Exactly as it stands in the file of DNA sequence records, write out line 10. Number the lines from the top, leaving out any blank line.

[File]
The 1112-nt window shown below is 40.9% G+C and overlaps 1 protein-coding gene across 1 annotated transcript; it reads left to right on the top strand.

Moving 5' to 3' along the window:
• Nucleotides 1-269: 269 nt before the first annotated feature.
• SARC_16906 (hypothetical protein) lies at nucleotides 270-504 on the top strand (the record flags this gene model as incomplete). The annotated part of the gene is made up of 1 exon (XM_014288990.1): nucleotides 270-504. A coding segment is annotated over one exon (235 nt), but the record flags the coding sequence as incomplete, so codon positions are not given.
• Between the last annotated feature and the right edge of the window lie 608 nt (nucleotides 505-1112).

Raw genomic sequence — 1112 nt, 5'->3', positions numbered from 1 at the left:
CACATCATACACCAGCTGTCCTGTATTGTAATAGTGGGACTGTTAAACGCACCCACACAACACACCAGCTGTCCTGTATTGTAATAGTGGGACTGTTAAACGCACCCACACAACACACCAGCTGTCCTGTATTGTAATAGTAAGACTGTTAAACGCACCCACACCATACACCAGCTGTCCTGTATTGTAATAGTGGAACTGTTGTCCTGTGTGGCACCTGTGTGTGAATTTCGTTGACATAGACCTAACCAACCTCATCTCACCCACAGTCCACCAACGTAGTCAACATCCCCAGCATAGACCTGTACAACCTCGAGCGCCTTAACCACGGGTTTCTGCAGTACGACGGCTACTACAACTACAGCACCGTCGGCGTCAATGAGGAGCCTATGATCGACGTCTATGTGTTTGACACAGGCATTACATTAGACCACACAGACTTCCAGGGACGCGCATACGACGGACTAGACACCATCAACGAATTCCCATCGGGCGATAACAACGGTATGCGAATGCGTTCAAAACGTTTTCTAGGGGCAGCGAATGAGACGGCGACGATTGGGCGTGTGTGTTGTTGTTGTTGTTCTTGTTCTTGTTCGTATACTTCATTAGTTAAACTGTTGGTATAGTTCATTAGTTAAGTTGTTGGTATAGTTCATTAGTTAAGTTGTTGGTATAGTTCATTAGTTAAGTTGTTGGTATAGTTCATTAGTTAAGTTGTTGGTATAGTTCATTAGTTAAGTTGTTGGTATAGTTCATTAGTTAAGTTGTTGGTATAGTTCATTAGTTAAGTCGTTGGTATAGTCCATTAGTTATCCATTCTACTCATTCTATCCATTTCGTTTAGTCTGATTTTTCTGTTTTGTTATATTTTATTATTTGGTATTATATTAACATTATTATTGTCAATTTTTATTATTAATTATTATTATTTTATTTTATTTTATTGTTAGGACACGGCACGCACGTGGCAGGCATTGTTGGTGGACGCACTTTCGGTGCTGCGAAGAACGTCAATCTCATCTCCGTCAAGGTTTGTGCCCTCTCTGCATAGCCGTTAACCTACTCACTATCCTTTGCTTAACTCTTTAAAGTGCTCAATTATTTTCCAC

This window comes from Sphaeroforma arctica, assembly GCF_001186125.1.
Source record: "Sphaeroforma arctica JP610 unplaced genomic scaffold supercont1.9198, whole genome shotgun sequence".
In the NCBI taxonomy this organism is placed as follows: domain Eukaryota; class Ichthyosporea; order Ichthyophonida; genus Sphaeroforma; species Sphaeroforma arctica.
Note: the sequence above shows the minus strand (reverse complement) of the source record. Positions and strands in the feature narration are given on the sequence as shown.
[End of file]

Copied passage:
In the NCBI taxonomy this organism is placed as follows: domain Eukaryota; class Ichthyosporea; order Ichthyophonida; genus Sphaeroforma; species Sphaeroforma arctica.